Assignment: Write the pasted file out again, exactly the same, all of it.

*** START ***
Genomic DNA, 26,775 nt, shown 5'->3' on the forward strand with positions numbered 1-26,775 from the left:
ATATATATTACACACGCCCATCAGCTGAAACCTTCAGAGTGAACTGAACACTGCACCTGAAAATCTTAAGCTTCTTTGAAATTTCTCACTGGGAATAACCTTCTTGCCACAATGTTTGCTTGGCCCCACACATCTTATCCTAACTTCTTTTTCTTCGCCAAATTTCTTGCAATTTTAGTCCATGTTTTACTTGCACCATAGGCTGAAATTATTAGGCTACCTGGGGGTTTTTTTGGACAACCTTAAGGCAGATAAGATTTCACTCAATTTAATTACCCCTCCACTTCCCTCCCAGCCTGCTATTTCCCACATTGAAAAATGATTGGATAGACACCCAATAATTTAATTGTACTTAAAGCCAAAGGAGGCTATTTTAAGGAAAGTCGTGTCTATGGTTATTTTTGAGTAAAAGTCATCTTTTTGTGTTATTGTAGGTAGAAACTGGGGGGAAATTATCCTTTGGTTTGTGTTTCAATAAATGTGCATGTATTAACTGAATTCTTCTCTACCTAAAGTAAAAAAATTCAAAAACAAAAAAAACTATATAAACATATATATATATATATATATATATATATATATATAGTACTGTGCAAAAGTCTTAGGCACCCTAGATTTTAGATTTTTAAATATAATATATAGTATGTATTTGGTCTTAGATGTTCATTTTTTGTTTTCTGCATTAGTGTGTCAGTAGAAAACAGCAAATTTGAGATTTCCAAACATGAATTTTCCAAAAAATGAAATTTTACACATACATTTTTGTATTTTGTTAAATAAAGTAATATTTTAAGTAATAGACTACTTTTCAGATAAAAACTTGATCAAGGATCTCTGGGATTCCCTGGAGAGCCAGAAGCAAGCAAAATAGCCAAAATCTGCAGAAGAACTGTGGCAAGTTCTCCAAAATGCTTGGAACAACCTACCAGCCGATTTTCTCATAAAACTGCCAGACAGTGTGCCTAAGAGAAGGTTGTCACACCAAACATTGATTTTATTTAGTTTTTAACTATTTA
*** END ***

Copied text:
Genomic DNA, 26,775 nt, shown 5'->3' on the forward strand with positions numbered 1-26,775 from the left:
ATATATATTACACACGCCCATCAGCTGAAACCTTCAGAGTGAACTGAACACTGCACCTGAAAATCTTAAGCTTCTTTGAAATTTCTCACTGGGAATAACCTTCTTGCCACAATGTTTGCTTGGCCCCACACATCTTATCCTAACTTCTTTTTCTTCGCCAAATTTCTTGCAATTTTAGTCCATGTTTTACTTGCACCATAGGCTGAAATTATTAGGCTACCTGGGGGTTTTTTTGGACAACCTTAAGGCAGATAAGATTTCACTCAATTTAATTACCCCTCCACTTCCCTCCCAGCCTGCTATTTCCCACATTGAAAAATGATTGGATAGACACCCAATAATTTAATTGTACTTAAAGCCAAAGGAGGCTATTTTAAGGAAAGTCGTGTCTATGGTTATTTTTGAGTAAAAGTCATCTTTTTGTGTTATTGTAGGTAGAAACTGGGGGGAAATTATCCTTTGGTTTGTGTTTCAATAAATGTGCATGTATTAACTGAATTCTTCTCTACCTAAAGTAAAAAAATTCAAAAACAAAAAAAACTATATAAACATATATATATATATATATATATATATATATATATAGTACTGTGCAAAAGTCTTAGGCACCCTAGATTTTAGATTTTTAAATATAATATATAGTATGTATTTGGTCTTAGATGTTCATTTTTTGTTTTCTGCATTAGTGTGTCAGTAGAAAACAGCAAATTTGAGATTTCCAAACATGAATTTTCCAAAAAATGAAATTTTACACATACATTTTTGTATTTTGTTAAATAAAGTAATATTTTAAGTAATAGACTACTTTTCAGATAAAAACTTGATCAAGGATCTCTGGGATTCCCTGGAGAGCCAGAAGCAAGCAAAATAGCCAAAATCTGCAGAAGAACTGTGGCAAGTTCTCCAAAATGCTTGGAACAACCTACCAGCCGATTTTCTCATAAAACTGCCAGACAGTGTGCCTAAGAGAAGGTTGTCACACCAAACATTGATTTTATTTAGTTTTTAACTATTTA